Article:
Hjorth parameters

From Wikipedia, the free encyclopedia
Jump to navigation Jump to search

Hjorth Parameters are indicators of statistical properties used in signal processing in the time domain introduced by Bo Hjorth in 1970.[1] The parameters are Activity, Mobility, and Complexity. They are commonly used in the analysis of electroencephalography signals for feature extraction. The parameters are normalised slope descriptors (NSDs) used in EEG. Moreover, in the robotic area, the Hjorth parameters are used for tactile signal processing for the physical object properties detection such as surface textures/material detection and touch modality classification via artificial robotic skin.[2]

Parameters[edit]

Hjorth Activity[edit]

The activity parameter represents the signal power, the variance of a time function. This can indicate the surface of power spectrum in the frequency domain. This is represented by the following equation:

Where y(t) represents the signal.

Hjorth Mobility[edit]

The mobility parameter represents the mean frequency or the proportion of standard deviation of the power spectrum. This is defined as the square root of variance of the first derivative of the signal y(t) divided by variance of the signal y(t).

Hjorth Complexity[edit]

The Complexity parameter represents the change in frequency. The parameter compares the signal's similarity to a pure sine wave, where the value converges to 1 if the signal is more similar.

Tactile Signal Analysis[edit]

In the earlier works, researchers employed the Fourier transform technique to interpret the obtained tactile information for texture classification. However, the Fourier transform is not appropriate for analysing non-stationary signals in which textures are irregular or non-uniform. Short time Fourier transform or Wavelet might be the most appropriate techniques to analyse non-stationary signals. However, these methods deal with a large number of data points, thereby causing difficulties at the classification step. More features require more training samples resulting in the growth of the computational complexity as well as the risk of over-fitting. To overcome these issues Kaboli et al. [3] proposed a set of fundamental tactile descriptor inspired by Hjorth parameters. Although Hjorth parameters are defined in the time domain, they can be interpreted in the frequency domain as well. The Activity parameter is the total power of the signal. It is also the surface of the power spectrum in the frequency domain (Parseval's theorem). The Mobility parameter is determined as the square root of the ratio of the variance of the first derivative of the signal to that of the signal. This parameter is proportional to a standard deviation of the power spectrum. It is an estimate of the mean frequency. Complexity gives an estimate of the bandwidth of the signal, which indicates the similarity of the shape of the signal to a pure sine wave. Since the calculation of the Hjorth parameters is based on variance, the computational cost of this method is sufficiently low, which makes them appropriate for the real-time task.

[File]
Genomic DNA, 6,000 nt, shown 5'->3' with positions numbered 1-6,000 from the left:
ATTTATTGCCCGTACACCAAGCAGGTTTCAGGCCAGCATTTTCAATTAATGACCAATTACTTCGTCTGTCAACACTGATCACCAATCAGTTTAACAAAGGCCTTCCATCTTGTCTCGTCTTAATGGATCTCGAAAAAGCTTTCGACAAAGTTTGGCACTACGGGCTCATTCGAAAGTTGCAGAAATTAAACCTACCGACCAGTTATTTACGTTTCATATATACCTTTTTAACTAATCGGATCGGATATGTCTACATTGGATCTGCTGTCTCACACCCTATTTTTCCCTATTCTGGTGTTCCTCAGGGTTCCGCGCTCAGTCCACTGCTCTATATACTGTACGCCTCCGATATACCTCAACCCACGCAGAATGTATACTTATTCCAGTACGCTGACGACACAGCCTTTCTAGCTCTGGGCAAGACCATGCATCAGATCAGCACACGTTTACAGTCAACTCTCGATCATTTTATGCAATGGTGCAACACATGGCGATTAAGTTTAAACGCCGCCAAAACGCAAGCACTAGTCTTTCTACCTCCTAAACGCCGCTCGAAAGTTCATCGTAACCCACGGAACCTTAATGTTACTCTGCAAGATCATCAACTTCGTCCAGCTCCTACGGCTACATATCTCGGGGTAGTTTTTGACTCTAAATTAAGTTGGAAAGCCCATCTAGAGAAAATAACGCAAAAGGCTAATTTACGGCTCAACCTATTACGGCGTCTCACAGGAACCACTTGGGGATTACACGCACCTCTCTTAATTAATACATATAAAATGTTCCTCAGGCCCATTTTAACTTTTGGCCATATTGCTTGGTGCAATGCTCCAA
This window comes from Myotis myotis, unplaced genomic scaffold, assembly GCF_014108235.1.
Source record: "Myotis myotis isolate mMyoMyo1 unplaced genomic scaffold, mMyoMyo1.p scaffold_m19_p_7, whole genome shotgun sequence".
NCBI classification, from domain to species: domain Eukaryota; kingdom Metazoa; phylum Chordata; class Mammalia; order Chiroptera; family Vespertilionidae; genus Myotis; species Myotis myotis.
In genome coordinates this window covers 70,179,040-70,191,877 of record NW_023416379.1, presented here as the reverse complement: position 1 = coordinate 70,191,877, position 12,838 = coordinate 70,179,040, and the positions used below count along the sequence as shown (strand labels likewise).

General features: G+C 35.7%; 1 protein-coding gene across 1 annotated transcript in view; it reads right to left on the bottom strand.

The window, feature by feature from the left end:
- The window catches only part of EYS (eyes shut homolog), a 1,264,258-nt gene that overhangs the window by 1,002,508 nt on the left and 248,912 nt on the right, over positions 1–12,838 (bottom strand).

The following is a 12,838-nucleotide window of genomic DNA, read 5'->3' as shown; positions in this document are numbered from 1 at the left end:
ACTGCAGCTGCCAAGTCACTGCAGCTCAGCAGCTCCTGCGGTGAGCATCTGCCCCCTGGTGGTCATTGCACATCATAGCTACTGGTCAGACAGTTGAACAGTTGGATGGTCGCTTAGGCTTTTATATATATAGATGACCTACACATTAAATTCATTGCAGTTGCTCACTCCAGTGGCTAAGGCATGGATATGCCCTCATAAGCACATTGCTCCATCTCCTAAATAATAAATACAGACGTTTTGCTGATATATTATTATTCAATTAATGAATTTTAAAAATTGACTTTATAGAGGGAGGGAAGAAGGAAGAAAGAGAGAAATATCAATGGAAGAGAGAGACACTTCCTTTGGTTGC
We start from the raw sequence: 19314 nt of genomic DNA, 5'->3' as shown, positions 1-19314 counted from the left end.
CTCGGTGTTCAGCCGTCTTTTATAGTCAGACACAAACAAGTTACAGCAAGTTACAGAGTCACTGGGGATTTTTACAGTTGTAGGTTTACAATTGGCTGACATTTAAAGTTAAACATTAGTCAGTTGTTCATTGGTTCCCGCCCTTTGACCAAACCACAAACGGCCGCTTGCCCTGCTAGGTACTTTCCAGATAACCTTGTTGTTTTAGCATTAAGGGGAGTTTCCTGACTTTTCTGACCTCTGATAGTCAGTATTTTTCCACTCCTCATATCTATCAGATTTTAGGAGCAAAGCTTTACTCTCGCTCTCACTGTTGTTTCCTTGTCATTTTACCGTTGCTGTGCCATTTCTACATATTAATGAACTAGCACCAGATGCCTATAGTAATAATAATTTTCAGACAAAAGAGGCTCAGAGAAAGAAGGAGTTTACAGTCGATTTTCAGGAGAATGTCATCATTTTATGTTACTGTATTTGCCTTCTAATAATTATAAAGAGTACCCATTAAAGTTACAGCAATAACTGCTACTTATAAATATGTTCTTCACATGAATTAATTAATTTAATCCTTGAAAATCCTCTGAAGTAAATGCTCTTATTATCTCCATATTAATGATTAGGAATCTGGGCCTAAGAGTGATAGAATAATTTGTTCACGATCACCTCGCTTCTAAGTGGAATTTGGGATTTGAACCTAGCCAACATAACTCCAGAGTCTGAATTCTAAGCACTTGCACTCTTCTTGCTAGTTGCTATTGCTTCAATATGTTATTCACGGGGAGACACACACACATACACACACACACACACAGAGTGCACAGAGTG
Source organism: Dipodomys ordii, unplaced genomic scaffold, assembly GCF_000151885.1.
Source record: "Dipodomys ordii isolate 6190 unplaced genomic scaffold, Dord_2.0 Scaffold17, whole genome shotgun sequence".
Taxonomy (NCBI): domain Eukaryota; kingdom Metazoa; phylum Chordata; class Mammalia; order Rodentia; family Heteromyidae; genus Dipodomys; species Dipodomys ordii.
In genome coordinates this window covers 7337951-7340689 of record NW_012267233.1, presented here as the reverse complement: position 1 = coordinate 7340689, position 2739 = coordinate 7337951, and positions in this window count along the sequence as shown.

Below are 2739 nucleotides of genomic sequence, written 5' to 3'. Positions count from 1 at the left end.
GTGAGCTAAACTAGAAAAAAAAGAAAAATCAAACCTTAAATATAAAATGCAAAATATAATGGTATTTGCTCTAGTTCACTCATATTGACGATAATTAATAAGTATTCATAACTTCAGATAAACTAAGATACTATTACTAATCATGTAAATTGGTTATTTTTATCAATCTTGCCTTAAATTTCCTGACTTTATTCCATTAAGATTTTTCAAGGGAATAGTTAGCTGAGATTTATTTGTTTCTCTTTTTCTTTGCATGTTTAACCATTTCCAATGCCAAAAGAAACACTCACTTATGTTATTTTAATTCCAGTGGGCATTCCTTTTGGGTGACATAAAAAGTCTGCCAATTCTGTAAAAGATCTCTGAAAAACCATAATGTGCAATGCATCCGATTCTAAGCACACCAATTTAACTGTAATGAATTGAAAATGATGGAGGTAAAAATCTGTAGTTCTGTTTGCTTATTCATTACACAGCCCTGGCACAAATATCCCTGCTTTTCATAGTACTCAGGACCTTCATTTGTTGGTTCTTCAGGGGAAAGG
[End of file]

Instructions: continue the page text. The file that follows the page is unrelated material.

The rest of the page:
References[edit]

  1. ^ Hjorth, Bo; Elema-Schönander, AB (1970). "EEG analysis based on time domain properties". Electroencephalography and Clinical Neurophysiology. 29: 306–310. doi:10.1016/0013-4694(70)90143-4.
  2. ^ Kaboli, Mohsen; De La Rosa-T, Armando; Walker, Rich; Cheng, Gordon (2015). "In-Hand Object Recognition via Texture Properties with Robotic Hands, Artificial Skin, and Novel Tactile Descriptors" (PDF). IEEE-RAS International Conference on Humanoid Robots (Humanoids).
  3. ^ Kaboli, Mohsen; De La Rosa-T, Armando; Walker, Rich; Cheng, Gordon (2015). "In-Hand Object Recognition via Texture Properties with Robotic Hands, Artificial Skin, and Novel Tactile Descriptors" (PDF). IEEE-RAS International Conference on Humanoid Robots (Humanoids).